The original version of this site went up more than ten years ago. I wrote:

Who cares? You couldn't find three more undistinguished buildings downtown. A blank brick commercial structure, a neighbor in white with a few classical details, and a dull square that looks like a rest home for retired 1950s school principals.

Each building, however, is an example of a vanishing breed, a building type that either has no defenders or is too insignificant to warrant preservation, such as the small brick structures. The Augburg Publishing House is regarded with rolled eyes and yawns - classic boring 50s architecture.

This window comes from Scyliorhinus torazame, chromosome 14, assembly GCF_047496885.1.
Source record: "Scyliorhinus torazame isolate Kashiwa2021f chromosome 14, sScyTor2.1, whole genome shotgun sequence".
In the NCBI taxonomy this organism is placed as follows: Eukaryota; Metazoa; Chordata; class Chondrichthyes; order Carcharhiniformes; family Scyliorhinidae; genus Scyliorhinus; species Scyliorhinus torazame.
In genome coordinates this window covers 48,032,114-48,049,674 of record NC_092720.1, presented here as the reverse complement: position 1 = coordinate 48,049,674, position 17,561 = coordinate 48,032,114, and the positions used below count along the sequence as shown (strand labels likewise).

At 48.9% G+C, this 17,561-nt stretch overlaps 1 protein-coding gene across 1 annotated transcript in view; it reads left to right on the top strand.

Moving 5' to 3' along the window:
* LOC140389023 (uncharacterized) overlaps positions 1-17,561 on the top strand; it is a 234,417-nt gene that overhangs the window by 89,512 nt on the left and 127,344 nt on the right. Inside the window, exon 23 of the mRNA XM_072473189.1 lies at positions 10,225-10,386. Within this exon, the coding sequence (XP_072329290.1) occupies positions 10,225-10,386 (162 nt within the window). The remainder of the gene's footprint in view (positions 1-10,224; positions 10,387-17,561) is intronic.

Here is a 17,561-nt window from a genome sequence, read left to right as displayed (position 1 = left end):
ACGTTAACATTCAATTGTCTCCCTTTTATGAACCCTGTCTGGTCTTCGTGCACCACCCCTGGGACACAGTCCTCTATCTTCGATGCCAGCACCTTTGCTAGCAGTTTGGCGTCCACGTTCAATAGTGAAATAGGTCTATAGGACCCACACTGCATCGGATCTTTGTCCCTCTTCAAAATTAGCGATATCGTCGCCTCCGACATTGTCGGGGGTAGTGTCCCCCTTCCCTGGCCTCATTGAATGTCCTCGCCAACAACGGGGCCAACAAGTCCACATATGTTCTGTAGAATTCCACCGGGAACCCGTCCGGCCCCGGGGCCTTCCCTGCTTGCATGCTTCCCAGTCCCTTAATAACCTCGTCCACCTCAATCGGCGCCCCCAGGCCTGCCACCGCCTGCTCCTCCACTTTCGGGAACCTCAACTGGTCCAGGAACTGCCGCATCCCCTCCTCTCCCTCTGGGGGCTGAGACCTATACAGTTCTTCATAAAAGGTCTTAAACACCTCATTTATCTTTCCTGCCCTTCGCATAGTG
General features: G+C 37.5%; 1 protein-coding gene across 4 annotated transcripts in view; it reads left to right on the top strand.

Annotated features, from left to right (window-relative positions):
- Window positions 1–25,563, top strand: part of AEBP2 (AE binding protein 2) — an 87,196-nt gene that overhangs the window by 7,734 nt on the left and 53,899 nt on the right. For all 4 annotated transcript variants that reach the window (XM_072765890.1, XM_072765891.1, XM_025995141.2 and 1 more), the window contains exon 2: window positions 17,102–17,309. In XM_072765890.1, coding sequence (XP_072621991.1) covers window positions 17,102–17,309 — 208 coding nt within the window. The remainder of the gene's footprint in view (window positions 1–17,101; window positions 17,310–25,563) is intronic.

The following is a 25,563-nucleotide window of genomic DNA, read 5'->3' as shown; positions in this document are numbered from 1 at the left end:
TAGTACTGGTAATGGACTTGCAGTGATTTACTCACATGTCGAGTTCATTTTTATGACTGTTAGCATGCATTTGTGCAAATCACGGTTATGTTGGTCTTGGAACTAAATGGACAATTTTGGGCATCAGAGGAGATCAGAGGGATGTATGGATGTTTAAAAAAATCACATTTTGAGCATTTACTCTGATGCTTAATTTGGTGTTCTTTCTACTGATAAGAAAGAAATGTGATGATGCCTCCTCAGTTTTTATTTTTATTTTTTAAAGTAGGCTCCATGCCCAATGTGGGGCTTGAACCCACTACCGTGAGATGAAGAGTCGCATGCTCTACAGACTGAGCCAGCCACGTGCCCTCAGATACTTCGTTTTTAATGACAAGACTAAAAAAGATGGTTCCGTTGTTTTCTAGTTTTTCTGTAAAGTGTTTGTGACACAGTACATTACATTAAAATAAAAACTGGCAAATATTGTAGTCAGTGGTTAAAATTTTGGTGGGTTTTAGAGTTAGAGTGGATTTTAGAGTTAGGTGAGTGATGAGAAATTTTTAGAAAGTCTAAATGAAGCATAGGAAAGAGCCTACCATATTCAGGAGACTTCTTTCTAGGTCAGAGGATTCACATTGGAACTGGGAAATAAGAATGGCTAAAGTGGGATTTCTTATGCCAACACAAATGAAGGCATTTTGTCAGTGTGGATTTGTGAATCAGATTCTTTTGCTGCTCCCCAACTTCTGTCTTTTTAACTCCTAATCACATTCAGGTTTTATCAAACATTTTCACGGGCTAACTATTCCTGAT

Which it was. But eventually we're going to knock down every example from this period. The staples of post-war design - no decoration, flat lines, glass blocks, a clean domesticated version of the austere International Style - are still seen as a dull remnant of a dull past, fit for the wrecking ball. When they were built, however, they were Modern: they were the vanguard of a new school of design, one that broke with the old weary classical models, and promised a sensible technocratic New Frontier for everyone. An odd model for a religious publishing house, really.

The block is scheduled for demolition soon, with a new jail to rise on the site. The ironists will have fun with this: from house of God-books to a jail! Well, there's society's priorities, right there. Nonsense. We need the jail, and the block - anchored on one end by a dreary welfare office and a couple of gloomy parking ramps - is a dead zone anyway. But as utilitarian as they were, they still had small touches of beauty. They were scaled for the street and the citizens, not arrogant missiles aimed at the sky.


Still true. I still miss them.